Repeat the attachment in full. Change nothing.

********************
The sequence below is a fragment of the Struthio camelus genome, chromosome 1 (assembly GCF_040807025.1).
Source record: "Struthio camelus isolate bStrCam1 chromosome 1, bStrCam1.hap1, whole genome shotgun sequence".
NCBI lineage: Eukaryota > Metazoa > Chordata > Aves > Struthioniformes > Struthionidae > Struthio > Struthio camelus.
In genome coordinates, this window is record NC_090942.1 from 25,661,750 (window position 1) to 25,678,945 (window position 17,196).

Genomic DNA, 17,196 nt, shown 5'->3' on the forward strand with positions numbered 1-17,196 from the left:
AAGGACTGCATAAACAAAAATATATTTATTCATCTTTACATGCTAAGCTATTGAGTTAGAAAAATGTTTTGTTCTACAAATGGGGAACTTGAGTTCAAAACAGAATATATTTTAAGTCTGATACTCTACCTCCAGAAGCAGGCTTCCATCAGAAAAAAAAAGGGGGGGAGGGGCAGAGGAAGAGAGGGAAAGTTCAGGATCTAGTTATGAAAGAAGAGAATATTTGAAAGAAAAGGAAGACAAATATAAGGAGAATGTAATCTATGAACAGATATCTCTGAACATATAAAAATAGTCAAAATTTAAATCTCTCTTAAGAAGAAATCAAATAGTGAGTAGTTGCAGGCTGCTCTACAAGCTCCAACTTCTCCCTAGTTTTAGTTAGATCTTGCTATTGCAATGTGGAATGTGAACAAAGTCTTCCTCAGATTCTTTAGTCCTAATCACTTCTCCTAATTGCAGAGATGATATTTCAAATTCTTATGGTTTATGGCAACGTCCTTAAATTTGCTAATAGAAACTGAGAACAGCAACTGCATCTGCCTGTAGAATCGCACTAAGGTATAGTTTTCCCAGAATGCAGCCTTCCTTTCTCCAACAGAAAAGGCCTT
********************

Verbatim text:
The sequence below is a fragment of the Struthio camelus genome, chromosome 1 (assembly GCF_040807025.1).
Source record: "Struthio camelus isolate bStrCam1 chromosome 1, bStrCam1.hap1, whole genome shotgun sequence".
NCBI lineage: Eukaryota > Metazoa > Chordata > Aves > Struthioniformes > Struthionidae > Struthio > Struthio camelus.
In genome coordinates, this window is record NC_090942.1 from 25,661,750 (window position 1) to 25,678,945 (window position 17,196).

Genomic DNA, 17,196 nt, shown 5'->3' on the forward strand with positions numbered 1-17,196 from the left:
AAGGACTGCATAAACAAAAATATATTTATTCATCTTTACATGCTAAGCTATTGAGTTAGAAAAATGTTTTGTTCTACAAATGGGGAACTTGAGTTCAAAACAGAATATATTTTAAGTCTGATACTCTACCTCCAGAAGCAGGCTTCCATCAGAAAAAAAAAGGGGGGGAGGGGCAGAGGAAGAGAGGGAAAGTTCAGGATCTAGTTATGAAAGAAGAGAATATTTGAAAGAAAAGGAAGACAAATATAAGGAGAATGTAATCTATGAACAGATATCTCTGAACATATAAAAATAGTCAAAATTTAAATCTCTCTTAAGAAGAAATCAAATAGTGAGTAGTTGCAGGCTGCTCTACAAGCTCCAACTTCTCCCTAGTTTTAGTTAGATCTTGCTATTGCAATGTGGAATGTGAACAAAGTCTTCCTCAGATTCTTTAGTCCTAATCACTTCTCCTAATTGCAGAGATGATATTTCAAATTCTTATGGTTTATGGCAACGTCCTTAAATTTGCTAATAGAAACTGAGAACAGCAACTGCATCTGCCTGTAGAATCGCACTAAGGTATAGTTTTCCCAGAATGCAGCCTTCCTTTCTCCAACAGAAAAGGCCTT